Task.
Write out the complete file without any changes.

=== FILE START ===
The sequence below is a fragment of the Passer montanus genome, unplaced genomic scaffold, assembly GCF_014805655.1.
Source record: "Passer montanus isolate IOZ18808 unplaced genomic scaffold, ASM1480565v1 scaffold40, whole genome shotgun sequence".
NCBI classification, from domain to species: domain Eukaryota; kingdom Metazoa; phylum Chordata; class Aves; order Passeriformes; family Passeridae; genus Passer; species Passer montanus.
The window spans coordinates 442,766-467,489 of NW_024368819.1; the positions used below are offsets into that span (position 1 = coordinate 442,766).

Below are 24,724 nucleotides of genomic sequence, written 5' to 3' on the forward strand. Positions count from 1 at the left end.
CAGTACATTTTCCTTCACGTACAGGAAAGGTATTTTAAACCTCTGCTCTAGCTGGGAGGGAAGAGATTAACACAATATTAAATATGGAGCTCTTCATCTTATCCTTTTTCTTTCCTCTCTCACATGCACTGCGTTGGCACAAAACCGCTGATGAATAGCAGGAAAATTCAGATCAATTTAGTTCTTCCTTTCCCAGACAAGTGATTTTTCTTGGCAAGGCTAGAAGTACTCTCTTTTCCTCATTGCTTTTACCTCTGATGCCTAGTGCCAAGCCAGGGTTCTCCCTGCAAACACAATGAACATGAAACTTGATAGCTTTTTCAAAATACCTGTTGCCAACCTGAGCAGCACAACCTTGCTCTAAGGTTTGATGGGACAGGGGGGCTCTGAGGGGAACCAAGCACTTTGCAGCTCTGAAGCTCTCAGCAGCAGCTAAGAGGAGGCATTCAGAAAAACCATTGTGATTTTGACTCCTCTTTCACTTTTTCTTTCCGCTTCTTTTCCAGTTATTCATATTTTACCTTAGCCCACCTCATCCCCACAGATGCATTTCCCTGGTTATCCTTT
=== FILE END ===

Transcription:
The sequence below is a fragment of the Passer montanus genome, unplaced genomic scaffold, assembly GCF_014805655.1.
Source record: "Passer montanus isolate IOZ18808 unplaced genomic scaffold, ASM1480565v1 scaffold40, whole genome shotgun sequence".
NCBI classification, from domain to species: domain Eukaryota; kingdom Metazoa; phylum Chordata; class Aves; order Passeriformes; family Passeridae; genus Passer; species Passer montanus.
The window spans coordinates 442,766-467,489 of NW_024368819.1; the positions used below are offsets into that span (position 1 = coordinate 442,766).

Below are 24,724 nucleotides of genomic sequence, written 5' to 3' on the forward strand. Positions count from 1 at the left end.
CAGTACATTTTCCTTCACGTACAGGAAAGGTATTTTAAACCTCTGCTCTAGCTGGGAGGGAAGAGATTAACACAATATTAAATATGGAGCTCTTCATCTTATCCTTTTTCTTTCCTCTCTCACATGCACTGCGTTGGCACAAAACCGCTGATGAATAGCAGGAAAATTCAGATCAATTTAGTTCTTCCTTTCCCAGACAAGTGATTTTTCTTGGCAAGGCTAGAAGTACTCTCTTTTCCTCATTGCTTTTACCTCTGATGCCTAGTGCCAAGCCAGGGTTCTCCCTGCAAACACAATGAACATGAAACTTGATAGCTTTTTCAAAATACCTGTTGCCAACCTGAGCAGCACAACCTTGCTCTAAGGTTTGATGGGACAGGGGGGCTCTGAGGGGAACCAAGCACTTTGCAGCTCTGAAGCTCTCAGCAGCAGCTAAGAGGAGGCATTCAGAAAAACCATTGTGATTTTGACTCCTCTTTCACTTTTTCTTTCCGCTTCTTTTCCAGTTATTCATATTTTACCTTAGCCCACCTCATCCCCACAGATGCATTTCCCTGGTTATCCTTT